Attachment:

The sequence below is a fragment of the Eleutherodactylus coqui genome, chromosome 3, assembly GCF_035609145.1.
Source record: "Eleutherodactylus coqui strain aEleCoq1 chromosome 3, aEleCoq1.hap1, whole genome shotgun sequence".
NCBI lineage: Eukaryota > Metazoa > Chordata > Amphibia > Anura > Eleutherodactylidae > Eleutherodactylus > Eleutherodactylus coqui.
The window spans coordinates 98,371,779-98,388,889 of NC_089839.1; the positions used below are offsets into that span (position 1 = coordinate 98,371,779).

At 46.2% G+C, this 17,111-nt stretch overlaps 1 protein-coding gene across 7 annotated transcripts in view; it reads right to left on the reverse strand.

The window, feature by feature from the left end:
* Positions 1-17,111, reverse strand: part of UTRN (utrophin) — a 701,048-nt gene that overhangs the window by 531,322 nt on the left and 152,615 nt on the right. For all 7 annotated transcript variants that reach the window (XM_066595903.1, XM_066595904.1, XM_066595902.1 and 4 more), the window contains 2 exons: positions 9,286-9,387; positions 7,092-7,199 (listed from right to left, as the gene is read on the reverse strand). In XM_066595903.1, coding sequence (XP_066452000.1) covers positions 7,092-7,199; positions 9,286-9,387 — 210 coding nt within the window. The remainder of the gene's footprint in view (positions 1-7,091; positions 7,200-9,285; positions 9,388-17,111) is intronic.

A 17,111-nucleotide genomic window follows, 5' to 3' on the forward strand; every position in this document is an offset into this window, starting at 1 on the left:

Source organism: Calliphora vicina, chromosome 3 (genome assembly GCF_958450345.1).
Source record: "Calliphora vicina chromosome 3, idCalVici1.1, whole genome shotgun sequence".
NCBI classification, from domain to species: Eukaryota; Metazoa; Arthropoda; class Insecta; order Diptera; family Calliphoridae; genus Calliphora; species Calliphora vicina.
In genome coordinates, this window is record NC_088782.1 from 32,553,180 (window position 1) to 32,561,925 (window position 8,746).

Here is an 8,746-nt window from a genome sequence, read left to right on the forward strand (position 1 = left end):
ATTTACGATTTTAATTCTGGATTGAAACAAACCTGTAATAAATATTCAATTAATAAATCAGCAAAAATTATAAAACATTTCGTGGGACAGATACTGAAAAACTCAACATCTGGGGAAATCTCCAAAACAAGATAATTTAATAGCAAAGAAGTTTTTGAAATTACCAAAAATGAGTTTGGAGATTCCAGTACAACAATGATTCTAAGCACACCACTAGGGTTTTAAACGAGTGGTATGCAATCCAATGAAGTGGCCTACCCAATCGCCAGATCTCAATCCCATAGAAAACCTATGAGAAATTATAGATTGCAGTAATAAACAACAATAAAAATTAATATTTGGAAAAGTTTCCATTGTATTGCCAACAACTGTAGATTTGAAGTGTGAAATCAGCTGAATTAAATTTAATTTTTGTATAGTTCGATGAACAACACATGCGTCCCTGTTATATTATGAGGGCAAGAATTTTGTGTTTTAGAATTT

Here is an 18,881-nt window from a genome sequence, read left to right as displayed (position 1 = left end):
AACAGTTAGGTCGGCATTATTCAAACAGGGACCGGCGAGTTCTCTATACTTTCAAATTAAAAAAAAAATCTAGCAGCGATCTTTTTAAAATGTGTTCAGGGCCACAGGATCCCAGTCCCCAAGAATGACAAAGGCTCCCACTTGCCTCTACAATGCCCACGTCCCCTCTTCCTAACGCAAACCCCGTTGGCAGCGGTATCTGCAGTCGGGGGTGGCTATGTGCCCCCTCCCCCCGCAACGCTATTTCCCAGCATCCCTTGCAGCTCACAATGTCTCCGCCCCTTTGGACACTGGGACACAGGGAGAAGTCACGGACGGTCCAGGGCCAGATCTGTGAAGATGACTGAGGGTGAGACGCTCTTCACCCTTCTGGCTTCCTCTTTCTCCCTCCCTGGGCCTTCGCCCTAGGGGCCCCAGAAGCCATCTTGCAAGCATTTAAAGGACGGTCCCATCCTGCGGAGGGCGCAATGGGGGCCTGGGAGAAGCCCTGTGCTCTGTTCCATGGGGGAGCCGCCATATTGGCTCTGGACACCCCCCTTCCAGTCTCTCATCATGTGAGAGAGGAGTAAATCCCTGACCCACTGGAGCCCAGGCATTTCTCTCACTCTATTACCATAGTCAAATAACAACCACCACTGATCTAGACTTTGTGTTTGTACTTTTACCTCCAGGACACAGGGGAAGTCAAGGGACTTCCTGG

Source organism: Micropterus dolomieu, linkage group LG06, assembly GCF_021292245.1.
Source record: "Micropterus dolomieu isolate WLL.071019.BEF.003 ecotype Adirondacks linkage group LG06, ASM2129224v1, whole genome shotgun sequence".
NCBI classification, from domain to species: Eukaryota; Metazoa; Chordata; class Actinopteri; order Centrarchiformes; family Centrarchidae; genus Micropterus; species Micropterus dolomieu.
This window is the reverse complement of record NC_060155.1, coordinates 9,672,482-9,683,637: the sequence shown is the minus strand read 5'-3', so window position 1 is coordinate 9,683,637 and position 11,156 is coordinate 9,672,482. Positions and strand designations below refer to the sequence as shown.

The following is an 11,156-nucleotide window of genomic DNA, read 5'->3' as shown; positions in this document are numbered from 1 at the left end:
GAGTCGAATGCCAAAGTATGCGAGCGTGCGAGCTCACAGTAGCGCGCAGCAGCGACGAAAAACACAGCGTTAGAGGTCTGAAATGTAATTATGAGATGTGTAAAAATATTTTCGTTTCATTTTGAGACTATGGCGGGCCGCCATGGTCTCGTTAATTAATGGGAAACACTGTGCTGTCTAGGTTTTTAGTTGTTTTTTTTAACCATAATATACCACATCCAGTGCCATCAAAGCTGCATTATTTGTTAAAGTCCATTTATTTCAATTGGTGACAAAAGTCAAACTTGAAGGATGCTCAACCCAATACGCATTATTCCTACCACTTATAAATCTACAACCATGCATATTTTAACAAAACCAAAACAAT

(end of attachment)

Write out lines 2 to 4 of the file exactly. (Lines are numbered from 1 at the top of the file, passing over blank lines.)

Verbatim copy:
Source record: "Eleutherodactylus coqui strain aEleCoq1 chromosome 3, aEleCoq1.hap1, whole genome shotgun sequence".
NCBI lineage: Eukaryota > Metazoa > Chordata > Amphibia > Anura > Eleutherodactylidae > Eleutherodactylus > Eleutherodactylus coqui.
The window spans coordinates 98,371,779-98,388,889 of NC_089839.1; the positions used below are offsets into that span (position 1 = coordinate 98,371,779).